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Beyond the Bale : June 2016
30 ON FARM MAXIMISING THE REPRODUCTIVE POTENTIAL OF THE MERINO Through an AWI-funded Nuffield scholarship, woolgrower Tim Gubbins from Darlington in the Western District of Victoria has investigated ways to maximize the reproductive potential of the Merino breed with a specific focus on the period from conception through to weaning. “I have managed a number of sheep operations, from Merino to cross breeds, and I genuinely believe that the Merino can be as profitable as any cross bred operation. The Merino can rear twin lambs and produce a productive fleece of high quality,” Tim says. “My Nuffield studies have been aimed at finding ways to help woolgrowers simply and effectively unlock the potential that exists within their own flock. To do this we need to achieve higher lambing percentages and weaning rates. “Lamb birth weight is the absolute key factor in determining lamb survival. A strong, healthy lamb that is up and suckling within 15 minutes of being born has a 90-95 per cent chance of still being alive 90 days later. Each extra kilogram of birth weight also results in an extra 3.2 kg of lamb at weaning. “Currently the average Merino lamb marking percentage sits around 80 per cent nationally. This rate can be lifted; it is not a ceiling set by the animal, but is largely a reflection on the management provided. “While a breeding objective is the starting point for any producer, there is little point in chasing high fertility traits or superior lamb growth rates as selection criteria, if your management or feeding system is not capable of achieving the genetic potential.” Travel is a key part of being a Nuffield scholar and over the past two years Tim visited 13 countries as part of his research. “I found that sheep producers all across the world are very focused on lifting lamb survival, weaning weights and profits. The common factor that has the biggest impact in this respect is nutritional management – and correct pasture utilisation is critical in addressing nutrition.” NUTRITION IS EVERYTHING Tim says meeting the correct nutritional level required by the ewe is essential for optimum profitability – it drives the whole system. “The ability to accurately condition score is the cheapest management skill available and one which can have the biggest impact on farm profitability. Ewes should not be less than condition score 3 for joining or lambing. Increasing condition score of a lambing ewe from 2.2 to 3.2 equates to approximately a 10 per cent increase in single lamb survival. “Also, ‘fit not fat’ is a common theme amongst researchers and consultants. Ewes that are more than condition score 3.8 will have issues with being too fat, such as high dystocia rates in single bearing ewes and lazy lambings in twin bearing ewes.” He says pregnancy scanning as a management tool can dictate the lifetime performance of the subsequent lambs. Pregnancy testing also gives a report card on how well the farmer has managed ewe nutrition. PASTURE MANAGEMENT One of the biggest lessons Tim learnt while travelling was how critical pasture is in economically meeting those nutritional goals. He says profitable farms find a way to better utilise the grass they grow, thus reducing the FAST FACTS • 2014 Nuffield Scholarship recipient Tim Gubbins researched a range of sheep management systems in Australia and abroad to determine the best methods to lift lambing percentages of Australian Merinos. • Tim encourages woolgrowers to apply for the 2017 Nuffield Scholarship, saying the scholarship is a great opportunity for producers to look at farming’s opportunities and challenges from a new perspective. Nuffield scholar Tim Gubbins visiting an SUL (Uruguayan Secretariat of Wool) research centre in Uruguay as part of his studies.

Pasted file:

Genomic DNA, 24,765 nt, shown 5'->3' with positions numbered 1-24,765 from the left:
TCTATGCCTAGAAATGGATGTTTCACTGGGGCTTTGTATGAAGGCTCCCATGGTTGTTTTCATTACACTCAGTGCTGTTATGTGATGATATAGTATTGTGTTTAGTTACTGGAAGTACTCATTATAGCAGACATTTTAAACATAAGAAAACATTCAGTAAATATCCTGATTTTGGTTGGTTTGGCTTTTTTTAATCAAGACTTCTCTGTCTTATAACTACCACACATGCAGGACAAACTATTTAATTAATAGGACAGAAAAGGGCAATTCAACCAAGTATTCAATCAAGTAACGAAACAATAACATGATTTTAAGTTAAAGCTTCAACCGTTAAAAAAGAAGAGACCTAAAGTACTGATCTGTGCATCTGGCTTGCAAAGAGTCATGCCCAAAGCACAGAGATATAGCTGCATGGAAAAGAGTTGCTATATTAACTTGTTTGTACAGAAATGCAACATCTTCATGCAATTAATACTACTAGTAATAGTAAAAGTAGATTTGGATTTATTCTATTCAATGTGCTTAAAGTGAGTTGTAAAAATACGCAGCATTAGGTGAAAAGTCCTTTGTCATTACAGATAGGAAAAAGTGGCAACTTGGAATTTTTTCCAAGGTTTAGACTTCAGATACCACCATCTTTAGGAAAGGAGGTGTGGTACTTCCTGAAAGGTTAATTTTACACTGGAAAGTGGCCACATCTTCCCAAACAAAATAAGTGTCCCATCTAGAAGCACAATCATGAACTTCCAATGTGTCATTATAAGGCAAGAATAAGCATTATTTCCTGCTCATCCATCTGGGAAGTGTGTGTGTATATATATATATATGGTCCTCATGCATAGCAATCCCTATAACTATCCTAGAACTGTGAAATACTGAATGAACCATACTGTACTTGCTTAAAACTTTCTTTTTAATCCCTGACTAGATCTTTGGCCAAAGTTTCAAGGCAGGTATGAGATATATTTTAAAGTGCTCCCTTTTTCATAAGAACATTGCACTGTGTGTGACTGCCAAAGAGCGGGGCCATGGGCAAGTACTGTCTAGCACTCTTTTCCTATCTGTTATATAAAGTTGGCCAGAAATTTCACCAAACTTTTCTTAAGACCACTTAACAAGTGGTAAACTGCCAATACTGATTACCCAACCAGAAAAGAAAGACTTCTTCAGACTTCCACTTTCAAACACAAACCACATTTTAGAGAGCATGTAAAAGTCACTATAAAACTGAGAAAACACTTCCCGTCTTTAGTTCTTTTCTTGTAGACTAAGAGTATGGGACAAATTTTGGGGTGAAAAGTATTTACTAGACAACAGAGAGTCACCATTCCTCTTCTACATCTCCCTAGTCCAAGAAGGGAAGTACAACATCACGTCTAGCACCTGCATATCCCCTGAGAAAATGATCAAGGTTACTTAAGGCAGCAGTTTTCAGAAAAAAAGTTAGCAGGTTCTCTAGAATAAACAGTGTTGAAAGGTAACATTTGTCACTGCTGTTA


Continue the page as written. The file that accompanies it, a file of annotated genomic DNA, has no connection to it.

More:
In the Shops - September 2016